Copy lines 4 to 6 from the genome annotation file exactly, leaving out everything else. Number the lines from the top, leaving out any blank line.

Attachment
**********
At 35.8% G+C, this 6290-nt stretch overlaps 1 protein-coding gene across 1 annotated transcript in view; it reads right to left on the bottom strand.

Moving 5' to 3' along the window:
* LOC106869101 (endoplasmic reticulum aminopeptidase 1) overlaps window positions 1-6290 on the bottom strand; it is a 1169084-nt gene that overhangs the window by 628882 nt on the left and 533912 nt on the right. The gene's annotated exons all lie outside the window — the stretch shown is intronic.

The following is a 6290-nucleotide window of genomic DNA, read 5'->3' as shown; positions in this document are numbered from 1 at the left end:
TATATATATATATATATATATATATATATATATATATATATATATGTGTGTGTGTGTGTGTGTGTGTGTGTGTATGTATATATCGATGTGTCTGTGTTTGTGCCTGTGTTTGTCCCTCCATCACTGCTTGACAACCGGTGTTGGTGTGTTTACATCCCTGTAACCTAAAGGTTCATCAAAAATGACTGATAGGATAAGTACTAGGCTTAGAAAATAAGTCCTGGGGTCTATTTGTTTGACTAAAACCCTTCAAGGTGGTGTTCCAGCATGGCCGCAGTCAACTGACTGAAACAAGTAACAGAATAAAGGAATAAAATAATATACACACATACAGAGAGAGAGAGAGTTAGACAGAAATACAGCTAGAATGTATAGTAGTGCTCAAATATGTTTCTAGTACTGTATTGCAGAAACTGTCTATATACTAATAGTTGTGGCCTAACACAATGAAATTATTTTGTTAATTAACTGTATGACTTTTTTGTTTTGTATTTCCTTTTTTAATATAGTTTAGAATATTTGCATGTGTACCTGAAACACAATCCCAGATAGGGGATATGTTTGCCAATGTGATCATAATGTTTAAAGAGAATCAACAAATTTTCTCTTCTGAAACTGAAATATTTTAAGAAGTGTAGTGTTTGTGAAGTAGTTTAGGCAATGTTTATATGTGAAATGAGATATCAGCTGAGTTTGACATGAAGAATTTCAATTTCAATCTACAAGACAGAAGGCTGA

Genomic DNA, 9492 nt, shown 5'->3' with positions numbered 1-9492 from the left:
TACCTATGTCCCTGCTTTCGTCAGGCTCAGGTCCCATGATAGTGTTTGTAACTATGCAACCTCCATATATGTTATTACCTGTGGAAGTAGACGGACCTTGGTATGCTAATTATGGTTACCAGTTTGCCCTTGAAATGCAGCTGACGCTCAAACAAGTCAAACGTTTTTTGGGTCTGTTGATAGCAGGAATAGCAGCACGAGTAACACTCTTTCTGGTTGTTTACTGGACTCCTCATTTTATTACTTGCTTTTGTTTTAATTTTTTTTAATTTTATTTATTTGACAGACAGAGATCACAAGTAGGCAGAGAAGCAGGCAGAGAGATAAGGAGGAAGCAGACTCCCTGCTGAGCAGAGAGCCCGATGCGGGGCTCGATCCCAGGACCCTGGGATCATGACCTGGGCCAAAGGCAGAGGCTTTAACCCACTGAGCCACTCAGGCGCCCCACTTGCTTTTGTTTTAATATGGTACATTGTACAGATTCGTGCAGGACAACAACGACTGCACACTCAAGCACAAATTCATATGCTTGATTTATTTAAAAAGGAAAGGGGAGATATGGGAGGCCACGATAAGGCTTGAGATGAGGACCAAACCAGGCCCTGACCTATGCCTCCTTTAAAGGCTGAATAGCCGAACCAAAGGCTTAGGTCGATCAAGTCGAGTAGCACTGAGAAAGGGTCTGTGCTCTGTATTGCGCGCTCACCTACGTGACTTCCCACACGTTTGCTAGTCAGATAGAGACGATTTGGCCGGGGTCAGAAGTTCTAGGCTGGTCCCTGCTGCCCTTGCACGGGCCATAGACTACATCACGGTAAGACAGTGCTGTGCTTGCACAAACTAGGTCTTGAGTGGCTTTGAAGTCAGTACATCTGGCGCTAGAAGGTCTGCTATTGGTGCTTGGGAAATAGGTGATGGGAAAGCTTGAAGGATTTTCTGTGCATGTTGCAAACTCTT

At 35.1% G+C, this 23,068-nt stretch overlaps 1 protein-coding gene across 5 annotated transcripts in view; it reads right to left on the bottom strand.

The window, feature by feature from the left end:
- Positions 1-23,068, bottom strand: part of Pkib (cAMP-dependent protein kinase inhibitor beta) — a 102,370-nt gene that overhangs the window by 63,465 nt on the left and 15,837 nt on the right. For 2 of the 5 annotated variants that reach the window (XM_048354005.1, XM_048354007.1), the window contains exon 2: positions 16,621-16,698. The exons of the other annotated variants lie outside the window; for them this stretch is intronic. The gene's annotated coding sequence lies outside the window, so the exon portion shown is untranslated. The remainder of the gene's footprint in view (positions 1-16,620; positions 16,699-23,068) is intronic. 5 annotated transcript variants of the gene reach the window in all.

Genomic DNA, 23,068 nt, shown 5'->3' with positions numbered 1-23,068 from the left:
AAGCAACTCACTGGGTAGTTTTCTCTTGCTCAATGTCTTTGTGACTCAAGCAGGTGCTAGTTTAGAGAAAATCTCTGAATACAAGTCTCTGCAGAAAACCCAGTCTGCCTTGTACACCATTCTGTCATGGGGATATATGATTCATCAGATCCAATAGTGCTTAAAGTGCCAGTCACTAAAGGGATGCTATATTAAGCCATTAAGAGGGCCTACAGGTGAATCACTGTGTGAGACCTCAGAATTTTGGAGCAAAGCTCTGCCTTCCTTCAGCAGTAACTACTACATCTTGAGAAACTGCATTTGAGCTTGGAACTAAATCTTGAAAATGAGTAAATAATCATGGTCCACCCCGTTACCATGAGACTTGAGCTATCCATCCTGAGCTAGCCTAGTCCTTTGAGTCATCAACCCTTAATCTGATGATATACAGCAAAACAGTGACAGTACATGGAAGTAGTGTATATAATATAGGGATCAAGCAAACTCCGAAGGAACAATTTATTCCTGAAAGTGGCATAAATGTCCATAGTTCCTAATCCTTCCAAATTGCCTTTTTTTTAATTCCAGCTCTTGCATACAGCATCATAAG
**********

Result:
The following is a 6290-nucleotide window of genomic DNA, read 5'->3' as shown; positions in this document are numbered from 1 at the left end:
TATATATATATATATATATATATATATATATATATATATATATATGTGTGTGTGTGTGTGTGTGTGTGTGTGTATGTATATATCGATGTGTCTGTGTTTGTGCCTGTGTTTGTCCCTCCATCACTGCTTGACAACCGGTGTTGGTGTGTTTACATCCCTGTAACCTAAAGGTTCATCAAAAATGACTGATAGGATAAGTACTAGGCTTAGAAAATAAGTCCTGGGGTCTATTTGTTTGACTAAAACCCTTCAAGGTGGTGTTCCAGCATGGCCGCAGTCAACTGACTGAAACAAGTAACAGAATAAAGGAATAAAATAATATACACACATACAGAGAGAGAGAGAGTTAGACAGAAATACAGCTAGAATGTATAGTAGTGCTCAAATATGTTTCTAGTACTGTATTGCAGAAACTGTCTATATACTAATAGTTGTGGCCTAACACAATGAAATTATTTTGTTAATTAACTGTATGACTTTTTTGTTTTGTATTTCCTTTTTTAATATAGTTTAGAATATTTGCATGTGTACCTGAAACACAATCCCAGATAGGGGATATGTTTGCCAATGTGATCATAATGTTTAAAGAGAATCAACAAATTTTCTCTTCTGAAACTGAAATATTTTAAGAAGTGTAGTGTTTGTGAAGTAGTTTAGGCAATGTTTATATGTGAAATGAGATATCAGCTGAGTTTGACATGAAGAATTTCAATTTCAATCTACAAGACAGAAGGCTGA

Genomic DNA, 9492 nt, shown 5'->3' with positions numbered 1-9492 from the left: